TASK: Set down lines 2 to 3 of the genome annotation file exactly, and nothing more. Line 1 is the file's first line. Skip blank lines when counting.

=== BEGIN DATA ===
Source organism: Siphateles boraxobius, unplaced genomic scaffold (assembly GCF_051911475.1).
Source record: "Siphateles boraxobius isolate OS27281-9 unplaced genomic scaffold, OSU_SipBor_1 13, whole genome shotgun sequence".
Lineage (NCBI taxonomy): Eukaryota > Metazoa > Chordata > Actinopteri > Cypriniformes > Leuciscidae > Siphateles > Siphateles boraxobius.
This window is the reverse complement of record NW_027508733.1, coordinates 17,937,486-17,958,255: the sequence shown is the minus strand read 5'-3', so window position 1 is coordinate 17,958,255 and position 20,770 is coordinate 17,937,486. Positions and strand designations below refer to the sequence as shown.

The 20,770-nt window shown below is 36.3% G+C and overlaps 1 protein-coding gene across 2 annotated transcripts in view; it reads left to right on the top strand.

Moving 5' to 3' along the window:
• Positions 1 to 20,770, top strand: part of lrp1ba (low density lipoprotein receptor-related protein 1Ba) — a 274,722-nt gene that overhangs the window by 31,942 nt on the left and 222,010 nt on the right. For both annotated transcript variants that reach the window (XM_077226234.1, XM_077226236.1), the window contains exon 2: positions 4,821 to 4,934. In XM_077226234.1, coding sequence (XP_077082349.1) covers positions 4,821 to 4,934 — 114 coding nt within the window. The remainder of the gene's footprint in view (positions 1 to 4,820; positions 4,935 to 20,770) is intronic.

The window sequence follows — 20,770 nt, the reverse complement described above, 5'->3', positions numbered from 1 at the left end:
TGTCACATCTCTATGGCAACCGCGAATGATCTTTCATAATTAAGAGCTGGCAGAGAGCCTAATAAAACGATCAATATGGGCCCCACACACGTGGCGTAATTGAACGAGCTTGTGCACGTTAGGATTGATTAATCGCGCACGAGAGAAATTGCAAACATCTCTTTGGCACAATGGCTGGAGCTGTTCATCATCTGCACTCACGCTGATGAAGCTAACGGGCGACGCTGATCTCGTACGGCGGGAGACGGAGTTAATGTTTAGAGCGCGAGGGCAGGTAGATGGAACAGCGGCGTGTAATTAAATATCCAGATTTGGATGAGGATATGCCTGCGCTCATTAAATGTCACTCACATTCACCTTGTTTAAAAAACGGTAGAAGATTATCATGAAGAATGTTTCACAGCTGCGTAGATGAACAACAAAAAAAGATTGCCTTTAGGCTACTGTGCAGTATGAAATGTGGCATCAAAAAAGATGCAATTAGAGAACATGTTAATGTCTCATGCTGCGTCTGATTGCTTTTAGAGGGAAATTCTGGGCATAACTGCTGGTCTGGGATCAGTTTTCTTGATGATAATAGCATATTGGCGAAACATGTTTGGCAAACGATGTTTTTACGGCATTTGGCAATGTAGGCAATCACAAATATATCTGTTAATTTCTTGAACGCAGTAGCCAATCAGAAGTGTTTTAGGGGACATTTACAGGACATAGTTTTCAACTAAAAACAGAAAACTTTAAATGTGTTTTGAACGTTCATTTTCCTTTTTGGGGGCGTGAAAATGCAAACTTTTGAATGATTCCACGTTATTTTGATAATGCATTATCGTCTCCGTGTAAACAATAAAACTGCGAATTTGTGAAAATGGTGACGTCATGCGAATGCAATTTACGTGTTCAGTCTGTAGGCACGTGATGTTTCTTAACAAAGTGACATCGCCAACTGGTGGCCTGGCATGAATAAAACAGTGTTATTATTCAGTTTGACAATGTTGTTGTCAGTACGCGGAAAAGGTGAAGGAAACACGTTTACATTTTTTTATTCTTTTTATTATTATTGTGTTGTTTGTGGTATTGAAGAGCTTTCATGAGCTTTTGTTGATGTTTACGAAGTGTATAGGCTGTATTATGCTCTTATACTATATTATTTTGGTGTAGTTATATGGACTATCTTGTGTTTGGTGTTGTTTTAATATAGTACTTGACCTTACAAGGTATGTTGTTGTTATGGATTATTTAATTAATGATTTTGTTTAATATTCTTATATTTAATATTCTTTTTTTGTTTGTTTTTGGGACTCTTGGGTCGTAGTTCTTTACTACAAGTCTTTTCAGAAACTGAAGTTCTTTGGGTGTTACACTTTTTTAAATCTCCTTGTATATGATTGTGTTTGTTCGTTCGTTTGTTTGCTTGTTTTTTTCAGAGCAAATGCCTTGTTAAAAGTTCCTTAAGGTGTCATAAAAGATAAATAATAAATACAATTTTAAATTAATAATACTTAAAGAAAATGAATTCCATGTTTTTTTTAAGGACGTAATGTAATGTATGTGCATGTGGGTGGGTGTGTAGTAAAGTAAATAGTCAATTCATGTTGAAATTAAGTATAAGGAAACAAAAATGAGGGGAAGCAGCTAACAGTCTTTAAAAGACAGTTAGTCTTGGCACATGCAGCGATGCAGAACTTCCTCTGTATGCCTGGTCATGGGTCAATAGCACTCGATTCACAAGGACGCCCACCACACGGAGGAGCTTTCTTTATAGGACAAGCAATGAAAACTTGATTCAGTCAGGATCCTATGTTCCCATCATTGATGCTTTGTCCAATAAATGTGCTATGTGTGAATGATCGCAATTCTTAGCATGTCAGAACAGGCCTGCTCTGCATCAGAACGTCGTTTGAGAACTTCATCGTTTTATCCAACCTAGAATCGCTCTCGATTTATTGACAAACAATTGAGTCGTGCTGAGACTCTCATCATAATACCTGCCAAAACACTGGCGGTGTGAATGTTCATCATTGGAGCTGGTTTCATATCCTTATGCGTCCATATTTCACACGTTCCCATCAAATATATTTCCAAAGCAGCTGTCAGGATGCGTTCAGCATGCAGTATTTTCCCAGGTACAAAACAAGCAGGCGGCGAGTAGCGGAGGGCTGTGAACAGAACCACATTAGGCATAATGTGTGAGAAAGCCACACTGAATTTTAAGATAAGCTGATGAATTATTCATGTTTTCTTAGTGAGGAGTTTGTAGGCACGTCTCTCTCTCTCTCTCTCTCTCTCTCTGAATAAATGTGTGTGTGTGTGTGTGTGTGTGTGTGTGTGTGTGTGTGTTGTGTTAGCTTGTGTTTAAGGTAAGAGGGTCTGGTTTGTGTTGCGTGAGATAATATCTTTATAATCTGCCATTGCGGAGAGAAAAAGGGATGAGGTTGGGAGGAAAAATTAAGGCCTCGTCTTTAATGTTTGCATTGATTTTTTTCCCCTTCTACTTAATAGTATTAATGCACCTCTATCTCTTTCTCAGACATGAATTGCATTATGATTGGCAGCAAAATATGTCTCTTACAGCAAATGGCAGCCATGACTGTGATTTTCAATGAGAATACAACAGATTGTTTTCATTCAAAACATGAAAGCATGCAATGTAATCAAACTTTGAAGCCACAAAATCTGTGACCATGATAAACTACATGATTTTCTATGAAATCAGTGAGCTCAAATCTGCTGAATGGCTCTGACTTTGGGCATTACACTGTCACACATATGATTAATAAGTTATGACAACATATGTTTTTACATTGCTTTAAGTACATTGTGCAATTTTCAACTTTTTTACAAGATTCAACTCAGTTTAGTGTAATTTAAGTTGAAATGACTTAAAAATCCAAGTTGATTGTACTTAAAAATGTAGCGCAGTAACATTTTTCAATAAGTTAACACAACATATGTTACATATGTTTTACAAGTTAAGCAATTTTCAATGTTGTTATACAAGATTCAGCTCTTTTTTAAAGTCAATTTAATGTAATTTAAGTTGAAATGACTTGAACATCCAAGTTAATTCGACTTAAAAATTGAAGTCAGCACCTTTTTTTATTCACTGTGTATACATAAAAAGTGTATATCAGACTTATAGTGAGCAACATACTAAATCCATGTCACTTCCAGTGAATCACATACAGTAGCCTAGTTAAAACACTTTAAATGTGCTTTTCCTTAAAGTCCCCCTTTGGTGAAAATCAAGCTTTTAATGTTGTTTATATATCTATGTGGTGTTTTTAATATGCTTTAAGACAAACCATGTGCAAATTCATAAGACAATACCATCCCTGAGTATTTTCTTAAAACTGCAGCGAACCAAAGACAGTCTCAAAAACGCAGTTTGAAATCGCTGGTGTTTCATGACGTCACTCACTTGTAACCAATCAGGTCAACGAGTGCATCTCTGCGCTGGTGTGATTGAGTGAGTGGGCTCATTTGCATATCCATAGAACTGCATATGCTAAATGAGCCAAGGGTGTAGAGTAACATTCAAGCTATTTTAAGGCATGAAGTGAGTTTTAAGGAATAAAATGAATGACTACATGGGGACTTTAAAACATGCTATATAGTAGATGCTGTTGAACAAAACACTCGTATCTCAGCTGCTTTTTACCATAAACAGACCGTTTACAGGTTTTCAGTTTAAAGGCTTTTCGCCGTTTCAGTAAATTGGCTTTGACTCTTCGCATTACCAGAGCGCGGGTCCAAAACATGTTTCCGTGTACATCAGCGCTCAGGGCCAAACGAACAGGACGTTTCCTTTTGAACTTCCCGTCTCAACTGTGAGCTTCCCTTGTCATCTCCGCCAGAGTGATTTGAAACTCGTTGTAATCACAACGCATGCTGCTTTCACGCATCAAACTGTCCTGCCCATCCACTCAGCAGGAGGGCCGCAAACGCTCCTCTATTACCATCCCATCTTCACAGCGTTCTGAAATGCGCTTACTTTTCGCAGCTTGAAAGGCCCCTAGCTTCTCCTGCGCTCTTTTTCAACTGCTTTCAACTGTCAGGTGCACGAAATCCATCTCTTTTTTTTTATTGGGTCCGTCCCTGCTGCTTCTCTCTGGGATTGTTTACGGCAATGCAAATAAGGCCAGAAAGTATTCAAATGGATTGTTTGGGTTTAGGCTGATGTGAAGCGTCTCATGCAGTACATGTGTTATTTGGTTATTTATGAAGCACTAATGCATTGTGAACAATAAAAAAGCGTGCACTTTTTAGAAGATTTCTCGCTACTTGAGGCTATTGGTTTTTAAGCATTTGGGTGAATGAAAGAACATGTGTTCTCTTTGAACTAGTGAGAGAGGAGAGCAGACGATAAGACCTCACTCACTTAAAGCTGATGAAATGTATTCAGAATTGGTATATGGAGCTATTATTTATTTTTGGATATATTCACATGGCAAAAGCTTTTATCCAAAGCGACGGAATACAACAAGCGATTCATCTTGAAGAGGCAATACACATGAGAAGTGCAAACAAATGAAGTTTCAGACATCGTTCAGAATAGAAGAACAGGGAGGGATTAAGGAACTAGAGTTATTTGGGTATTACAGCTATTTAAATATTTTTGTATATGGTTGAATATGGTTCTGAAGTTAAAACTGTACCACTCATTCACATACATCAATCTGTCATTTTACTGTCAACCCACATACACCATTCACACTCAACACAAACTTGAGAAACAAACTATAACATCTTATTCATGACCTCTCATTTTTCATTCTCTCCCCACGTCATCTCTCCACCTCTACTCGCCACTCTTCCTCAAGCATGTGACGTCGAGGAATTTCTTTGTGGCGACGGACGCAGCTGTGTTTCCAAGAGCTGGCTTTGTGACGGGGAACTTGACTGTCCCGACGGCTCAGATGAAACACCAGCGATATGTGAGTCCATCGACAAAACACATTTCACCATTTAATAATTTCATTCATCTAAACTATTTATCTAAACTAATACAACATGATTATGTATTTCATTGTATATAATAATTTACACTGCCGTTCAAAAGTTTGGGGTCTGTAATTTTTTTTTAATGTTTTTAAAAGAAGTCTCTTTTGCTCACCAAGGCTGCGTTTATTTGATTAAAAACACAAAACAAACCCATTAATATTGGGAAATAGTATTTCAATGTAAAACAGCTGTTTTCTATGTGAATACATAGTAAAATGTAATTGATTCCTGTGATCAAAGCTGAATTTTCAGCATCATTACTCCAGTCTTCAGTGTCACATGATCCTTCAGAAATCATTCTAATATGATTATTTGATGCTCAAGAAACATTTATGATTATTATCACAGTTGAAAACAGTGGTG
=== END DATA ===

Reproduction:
Source record: "Siphateles boraxobius isolate OS27281-9 unplaced genomic scaffold, OSU_SipBor_1 13, whole genome shotgun sequence".
Lineage (NCBI taxonomy): Eukaryota > Metazoa > Chordata > Actinopteri > Cypriniformes > Leuciscidae > Siphateles > Siphateles boraxobius.